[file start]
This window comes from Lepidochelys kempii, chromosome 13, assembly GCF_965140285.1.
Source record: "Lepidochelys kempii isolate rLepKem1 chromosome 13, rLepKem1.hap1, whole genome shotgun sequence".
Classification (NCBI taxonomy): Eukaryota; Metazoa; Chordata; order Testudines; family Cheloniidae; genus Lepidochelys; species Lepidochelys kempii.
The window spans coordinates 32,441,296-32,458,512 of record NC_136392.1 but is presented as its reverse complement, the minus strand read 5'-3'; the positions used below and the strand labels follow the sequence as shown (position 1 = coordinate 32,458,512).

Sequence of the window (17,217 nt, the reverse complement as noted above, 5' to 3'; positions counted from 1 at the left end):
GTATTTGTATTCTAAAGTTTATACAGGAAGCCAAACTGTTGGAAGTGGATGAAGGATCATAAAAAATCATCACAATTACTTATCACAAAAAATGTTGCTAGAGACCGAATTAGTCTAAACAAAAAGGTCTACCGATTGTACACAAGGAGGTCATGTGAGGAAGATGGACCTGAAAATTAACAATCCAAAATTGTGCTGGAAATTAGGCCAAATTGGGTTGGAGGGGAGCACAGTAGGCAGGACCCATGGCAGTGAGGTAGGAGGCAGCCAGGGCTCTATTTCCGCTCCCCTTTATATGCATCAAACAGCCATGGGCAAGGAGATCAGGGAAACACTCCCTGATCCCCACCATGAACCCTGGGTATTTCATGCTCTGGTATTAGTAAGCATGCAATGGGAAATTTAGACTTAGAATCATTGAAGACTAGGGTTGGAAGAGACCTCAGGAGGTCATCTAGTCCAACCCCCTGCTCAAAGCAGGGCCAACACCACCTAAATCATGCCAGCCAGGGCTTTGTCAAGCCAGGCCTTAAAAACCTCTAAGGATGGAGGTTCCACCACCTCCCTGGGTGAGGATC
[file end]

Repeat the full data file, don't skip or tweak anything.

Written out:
This window comes from Lepidochelys kempii, chromosome 13, assembly GCF_965140285.1.
Source record: "Lepidochelys kempii isolate rLepKem1 chromosome 13, rLepKem1.hap1, whole genome shotgun sequence".
Classification (NCBI taxonomy): Eukaryota; Metazoa; Chordata; order Testudines; family Cheloniidae; genus Lepidochelys; species Lepidochelys kempii.
The window spans coordinates 32,441,296-32,458,512 of record NC_136392.1 but is presented as its reverse complement, the minus strand read 5'-3'; the positions used below and the strand labels follow the sequence as shown (position 1 = coordinate 32,458,512).

Sequence of the window (17,217 nt, the reverse complement as noted above, 5' to 3'; positions counted from 1 at the left end):
GTATTTGTATTCTAAAGTTTATACAGGAAGCCAAACTGTTGGAAGTGGATGAAGGATCATAAAAAATCATCACAATTACTTATCACAAAAAATGTTGCTAGAGACCGAATTAGTCTAAACAAAAAGGTCTACCGATTGTACACAAGGAGGTCATGTGAGGAAGATGGACCTGAAAATTAACAATCCAAAATTGTGCTGGAAATTAGGCCAAATTGGGTTGGAGGGGAGCACAGTAGGCAGGACCCATGGCAGTGAGGTAGGAGGCAGCCAGGGCTCTATTTCCGCTCCCCTTTATATGCATCAAACAGCCATGGGCAAGGAGATCAGGGAAACACTCCCTGATCCCCACCATGAACCCTGGGTATTTCATGCTCTGGTATTAGTAAGCATGCAATGGGAAATTTAGACTTAGAATCATTGAAGACTAGGGTTGGAAGAGACCTCAGGAGGTCATCTAGTCCAACCCCCTGCTCAAAGCAGGGCCAACACCACCTAAATCATGCCAGCCAGGGCTTTGTCAAGCCAGGCCTTAAAAACCTCTAAGGATGGAGGTTCCACCACCTCCCTGGGTGAGGATC